By Shiela Rabe
So, when is enough enough?? When we started down this road to develop a means of controlling stray animal proliferation in the Cando area we had the best intentions. Trap feral cats, spay/neuter and vaccinate and attempt to rehabilitate them into feline good citizens, in other words, house cats.Or, if that wasn't achievable, at least find a good farm home where these cats could live in a barn and earn their keep as rodent controllers. Then of course there were also stray dogs, abandoned and wandering the streets and countryside. The Uffda Fund has been challenged numerous times to provide happy solutions for some very emotionally and physically damaged cats and dogs. With over 200 pets and counting I can recall only two occasions when an animal was too far gone to save and the kindest solution was euthanasia. We have otherwise been fortunate in finding supportive temporary placements and compassionate adopters for pets that perhaps would be unclaimed in many shelters.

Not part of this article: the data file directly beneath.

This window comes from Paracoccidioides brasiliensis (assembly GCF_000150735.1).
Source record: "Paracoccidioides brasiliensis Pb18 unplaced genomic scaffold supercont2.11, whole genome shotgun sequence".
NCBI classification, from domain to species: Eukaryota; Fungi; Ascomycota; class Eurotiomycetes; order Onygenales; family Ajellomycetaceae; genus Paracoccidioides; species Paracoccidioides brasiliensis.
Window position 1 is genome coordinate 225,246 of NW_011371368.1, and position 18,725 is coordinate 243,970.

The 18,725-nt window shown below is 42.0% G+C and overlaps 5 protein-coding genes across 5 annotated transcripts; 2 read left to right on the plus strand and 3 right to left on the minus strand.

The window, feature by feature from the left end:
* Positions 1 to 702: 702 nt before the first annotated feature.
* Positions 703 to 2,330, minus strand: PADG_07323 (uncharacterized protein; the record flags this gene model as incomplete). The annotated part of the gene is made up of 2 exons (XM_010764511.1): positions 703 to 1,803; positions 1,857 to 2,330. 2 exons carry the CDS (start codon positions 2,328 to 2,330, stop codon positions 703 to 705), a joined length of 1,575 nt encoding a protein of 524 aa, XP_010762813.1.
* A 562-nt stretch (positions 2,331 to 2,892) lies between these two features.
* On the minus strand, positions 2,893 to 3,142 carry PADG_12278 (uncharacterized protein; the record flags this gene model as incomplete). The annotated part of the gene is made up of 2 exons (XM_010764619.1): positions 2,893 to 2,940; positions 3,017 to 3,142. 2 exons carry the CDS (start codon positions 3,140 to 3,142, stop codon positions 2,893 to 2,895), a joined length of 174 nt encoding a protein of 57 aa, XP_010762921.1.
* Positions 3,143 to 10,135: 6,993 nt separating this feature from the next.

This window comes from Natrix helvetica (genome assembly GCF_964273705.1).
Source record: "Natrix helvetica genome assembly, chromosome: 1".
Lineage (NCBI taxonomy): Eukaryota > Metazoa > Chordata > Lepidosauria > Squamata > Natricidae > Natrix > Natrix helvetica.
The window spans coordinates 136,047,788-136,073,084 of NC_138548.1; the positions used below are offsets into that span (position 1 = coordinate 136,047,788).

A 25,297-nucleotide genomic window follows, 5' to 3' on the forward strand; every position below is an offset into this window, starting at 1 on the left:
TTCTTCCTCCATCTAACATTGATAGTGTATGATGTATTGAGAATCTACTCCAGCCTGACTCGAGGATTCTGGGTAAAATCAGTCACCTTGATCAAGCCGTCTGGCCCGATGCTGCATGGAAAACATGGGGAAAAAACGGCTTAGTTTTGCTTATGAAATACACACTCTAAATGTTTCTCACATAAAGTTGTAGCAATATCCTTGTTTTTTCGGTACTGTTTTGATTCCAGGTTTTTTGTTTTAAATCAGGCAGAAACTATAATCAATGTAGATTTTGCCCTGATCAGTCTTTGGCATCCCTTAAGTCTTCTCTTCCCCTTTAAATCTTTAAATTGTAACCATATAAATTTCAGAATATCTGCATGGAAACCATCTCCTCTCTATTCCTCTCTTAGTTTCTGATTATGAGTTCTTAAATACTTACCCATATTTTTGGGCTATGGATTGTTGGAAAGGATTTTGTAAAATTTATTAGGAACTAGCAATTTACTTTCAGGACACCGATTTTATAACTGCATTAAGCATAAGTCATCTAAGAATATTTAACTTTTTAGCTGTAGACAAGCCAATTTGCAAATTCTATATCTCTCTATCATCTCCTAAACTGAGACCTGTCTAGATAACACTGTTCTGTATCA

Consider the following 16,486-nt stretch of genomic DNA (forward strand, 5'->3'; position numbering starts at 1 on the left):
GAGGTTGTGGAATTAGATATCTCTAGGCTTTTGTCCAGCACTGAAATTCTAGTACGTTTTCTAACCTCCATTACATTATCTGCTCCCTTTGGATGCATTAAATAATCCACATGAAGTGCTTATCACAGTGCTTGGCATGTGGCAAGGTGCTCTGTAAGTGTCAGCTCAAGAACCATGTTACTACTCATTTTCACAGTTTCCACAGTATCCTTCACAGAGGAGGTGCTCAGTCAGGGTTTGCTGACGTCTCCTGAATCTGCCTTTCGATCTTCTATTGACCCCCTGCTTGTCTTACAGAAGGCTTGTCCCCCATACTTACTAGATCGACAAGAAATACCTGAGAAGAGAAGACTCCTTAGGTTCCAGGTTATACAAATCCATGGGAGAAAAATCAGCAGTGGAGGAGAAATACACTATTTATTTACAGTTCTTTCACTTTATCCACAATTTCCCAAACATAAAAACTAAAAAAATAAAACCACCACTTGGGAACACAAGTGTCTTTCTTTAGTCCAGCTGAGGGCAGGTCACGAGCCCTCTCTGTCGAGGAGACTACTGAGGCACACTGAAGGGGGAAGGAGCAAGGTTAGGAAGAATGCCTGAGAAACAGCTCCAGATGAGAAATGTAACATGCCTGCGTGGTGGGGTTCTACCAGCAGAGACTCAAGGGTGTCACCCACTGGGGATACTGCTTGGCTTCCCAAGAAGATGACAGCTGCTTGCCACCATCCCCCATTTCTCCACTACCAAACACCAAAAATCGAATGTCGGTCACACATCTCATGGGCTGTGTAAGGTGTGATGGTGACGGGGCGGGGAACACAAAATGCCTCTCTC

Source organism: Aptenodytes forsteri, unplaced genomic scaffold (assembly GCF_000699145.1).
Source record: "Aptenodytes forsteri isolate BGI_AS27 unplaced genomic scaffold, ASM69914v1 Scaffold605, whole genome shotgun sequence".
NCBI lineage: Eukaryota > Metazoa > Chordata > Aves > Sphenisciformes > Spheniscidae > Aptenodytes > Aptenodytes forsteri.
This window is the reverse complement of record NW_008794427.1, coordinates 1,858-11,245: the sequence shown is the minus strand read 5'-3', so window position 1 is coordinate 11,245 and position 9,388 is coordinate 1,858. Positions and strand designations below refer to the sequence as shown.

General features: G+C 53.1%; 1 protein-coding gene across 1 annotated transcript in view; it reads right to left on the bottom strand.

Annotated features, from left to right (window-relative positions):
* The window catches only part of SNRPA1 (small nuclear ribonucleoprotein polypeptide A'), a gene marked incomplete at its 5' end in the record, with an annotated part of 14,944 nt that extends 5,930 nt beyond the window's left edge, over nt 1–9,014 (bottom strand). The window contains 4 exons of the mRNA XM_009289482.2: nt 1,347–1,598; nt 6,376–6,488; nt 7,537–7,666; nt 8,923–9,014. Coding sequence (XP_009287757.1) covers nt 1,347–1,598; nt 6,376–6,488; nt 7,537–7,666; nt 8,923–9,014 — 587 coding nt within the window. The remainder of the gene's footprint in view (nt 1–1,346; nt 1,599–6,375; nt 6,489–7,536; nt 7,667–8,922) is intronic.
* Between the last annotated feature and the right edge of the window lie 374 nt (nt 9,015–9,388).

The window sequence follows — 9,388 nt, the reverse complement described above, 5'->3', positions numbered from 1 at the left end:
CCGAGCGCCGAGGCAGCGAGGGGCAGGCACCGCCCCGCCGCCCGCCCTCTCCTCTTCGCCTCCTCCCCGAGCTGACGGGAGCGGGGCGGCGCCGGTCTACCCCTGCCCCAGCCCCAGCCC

There is a fine line between rescuing and hoarding and its pretty easy for people who have big hearts to cross that line. How can one refuse to take in another cat when the threat is uttered ""Well, if you won't take Spot Iam going to shoot him." We have heard versions of that threat too many times. That's how some of us end up with a dozen or more animals to house, feed, provide vet care and love. It's hard to say no when someone is threatening to destroy a dog or cat, so why not take on one more. Then suddenly the population starts to grow. One important difference between being an animal rescuer and morphing into an animal hoarder is this: the basic tenet of rescue is spay/neuter; the critters in a rescue home do not reproduce themselves..." More